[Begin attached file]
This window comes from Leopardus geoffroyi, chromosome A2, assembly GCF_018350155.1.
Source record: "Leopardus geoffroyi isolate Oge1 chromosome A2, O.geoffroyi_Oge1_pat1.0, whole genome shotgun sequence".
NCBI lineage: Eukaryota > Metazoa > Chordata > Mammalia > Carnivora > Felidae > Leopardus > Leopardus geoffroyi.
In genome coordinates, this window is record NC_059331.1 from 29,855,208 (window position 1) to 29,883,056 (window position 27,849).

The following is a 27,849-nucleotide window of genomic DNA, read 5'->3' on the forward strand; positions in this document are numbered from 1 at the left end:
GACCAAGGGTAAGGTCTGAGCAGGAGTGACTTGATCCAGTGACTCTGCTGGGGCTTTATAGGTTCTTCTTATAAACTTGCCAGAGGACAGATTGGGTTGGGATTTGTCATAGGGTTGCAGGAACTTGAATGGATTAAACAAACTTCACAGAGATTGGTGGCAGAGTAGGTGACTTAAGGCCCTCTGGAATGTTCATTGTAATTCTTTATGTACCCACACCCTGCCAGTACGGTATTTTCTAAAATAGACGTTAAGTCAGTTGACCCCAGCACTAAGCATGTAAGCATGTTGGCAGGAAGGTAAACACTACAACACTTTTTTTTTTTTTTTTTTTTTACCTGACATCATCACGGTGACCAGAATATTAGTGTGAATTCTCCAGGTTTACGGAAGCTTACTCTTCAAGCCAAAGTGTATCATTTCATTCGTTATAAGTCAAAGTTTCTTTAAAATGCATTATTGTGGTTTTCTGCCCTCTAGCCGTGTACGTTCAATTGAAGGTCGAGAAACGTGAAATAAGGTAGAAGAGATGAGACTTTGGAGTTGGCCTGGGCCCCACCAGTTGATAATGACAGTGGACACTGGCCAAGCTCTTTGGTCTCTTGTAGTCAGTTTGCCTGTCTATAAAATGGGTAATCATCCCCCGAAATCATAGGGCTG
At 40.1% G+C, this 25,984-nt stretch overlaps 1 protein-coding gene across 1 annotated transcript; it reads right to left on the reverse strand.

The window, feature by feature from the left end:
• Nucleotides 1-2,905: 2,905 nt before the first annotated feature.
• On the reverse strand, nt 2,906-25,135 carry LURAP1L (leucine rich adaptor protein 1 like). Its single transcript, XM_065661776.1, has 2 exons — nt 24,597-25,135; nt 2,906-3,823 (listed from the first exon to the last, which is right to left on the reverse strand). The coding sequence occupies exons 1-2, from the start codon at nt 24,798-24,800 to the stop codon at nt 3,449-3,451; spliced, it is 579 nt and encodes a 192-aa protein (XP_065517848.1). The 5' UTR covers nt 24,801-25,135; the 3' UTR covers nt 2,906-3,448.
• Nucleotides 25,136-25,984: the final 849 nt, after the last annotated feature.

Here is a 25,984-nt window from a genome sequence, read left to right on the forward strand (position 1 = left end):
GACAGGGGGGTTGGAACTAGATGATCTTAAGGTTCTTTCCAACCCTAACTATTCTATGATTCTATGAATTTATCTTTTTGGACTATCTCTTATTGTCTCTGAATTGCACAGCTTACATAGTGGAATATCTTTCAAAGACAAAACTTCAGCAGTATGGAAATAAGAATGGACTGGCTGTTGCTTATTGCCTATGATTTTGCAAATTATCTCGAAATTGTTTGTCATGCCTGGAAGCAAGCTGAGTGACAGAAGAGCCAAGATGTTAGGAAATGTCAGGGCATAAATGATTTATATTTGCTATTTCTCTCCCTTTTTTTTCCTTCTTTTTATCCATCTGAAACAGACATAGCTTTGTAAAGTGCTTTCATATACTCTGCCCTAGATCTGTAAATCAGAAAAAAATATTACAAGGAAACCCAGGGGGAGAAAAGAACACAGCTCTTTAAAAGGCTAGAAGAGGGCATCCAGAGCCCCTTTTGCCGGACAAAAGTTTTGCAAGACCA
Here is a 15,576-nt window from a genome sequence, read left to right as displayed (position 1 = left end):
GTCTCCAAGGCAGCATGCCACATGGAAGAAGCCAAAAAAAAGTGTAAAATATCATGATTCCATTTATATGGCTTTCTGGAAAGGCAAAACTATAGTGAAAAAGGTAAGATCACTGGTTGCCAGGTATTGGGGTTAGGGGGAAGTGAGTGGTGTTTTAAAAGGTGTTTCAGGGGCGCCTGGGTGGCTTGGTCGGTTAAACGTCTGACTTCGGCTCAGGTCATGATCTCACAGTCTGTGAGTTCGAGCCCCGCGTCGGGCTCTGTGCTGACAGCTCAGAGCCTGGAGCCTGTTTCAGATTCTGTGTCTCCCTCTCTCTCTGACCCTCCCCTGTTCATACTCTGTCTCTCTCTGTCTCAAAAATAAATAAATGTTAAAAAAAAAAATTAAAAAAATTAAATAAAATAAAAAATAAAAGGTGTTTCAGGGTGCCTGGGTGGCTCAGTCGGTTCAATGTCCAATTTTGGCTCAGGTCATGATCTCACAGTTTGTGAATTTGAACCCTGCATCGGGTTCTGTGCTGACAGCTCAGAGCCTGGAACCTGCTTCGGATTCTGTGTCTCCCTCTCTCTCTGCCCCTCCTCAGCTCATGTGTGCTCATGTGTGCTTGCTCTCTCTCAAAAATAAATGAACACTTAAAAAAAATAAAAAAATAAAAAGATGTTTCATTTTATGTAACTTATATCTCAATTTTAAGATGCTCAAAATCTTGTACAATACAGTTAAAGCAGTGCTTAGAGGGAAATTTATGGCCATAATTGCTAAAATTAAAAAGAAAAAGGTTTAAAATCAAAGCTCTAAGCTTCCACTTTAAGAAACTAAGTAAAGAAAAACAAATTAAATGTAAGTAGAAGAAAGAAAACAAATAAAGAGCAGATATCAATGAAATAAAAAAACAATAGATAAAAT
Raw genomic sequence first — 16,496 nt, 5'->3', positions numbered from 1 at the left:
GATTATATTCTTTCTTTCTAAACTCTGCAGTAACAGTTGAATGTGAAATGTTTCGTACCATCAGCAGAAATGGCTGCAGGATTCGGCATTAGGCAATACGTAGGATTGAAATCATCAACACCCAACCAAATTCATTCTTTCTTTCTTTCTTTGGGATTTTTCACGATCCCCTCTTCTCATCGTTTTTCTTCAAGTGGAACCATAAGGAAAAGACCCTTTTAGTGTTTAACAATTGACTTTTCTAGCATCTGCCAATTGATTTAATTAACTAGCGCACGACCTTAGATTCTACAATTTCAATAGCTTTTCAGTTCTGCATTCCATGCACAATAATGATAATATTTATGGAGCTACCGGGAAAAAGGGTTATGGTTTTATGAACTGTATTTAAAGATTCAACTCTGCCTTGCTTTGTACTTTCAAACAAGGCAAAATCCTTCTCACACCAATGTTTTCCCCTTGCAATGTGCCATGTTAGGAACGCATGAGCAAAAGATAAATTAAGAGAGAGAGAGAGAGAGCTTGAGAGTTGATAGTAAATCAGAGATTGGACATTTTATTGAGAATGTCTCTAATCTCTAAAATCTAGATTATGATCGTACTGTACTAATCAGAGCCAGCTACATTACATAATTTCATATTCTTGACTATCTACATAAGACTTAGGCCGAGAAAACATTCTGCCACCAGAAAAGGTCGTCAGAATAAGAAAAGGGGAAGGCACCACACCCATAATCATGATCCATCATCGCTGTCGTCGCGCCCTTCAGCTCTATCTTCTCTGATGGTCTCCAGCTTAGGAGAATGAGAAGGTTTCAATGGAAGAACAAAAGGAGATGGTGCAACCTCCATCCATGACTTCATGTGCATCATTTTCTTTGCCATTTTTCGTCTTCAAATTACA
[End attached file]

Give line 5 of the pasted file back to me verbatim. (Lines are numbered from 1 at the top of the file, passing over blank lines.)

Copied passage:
The following is a 27,849-nucleotide window of genomic DNA, read 5'->3' on the forward strand; positions in this document are numbered from 1 at the left end: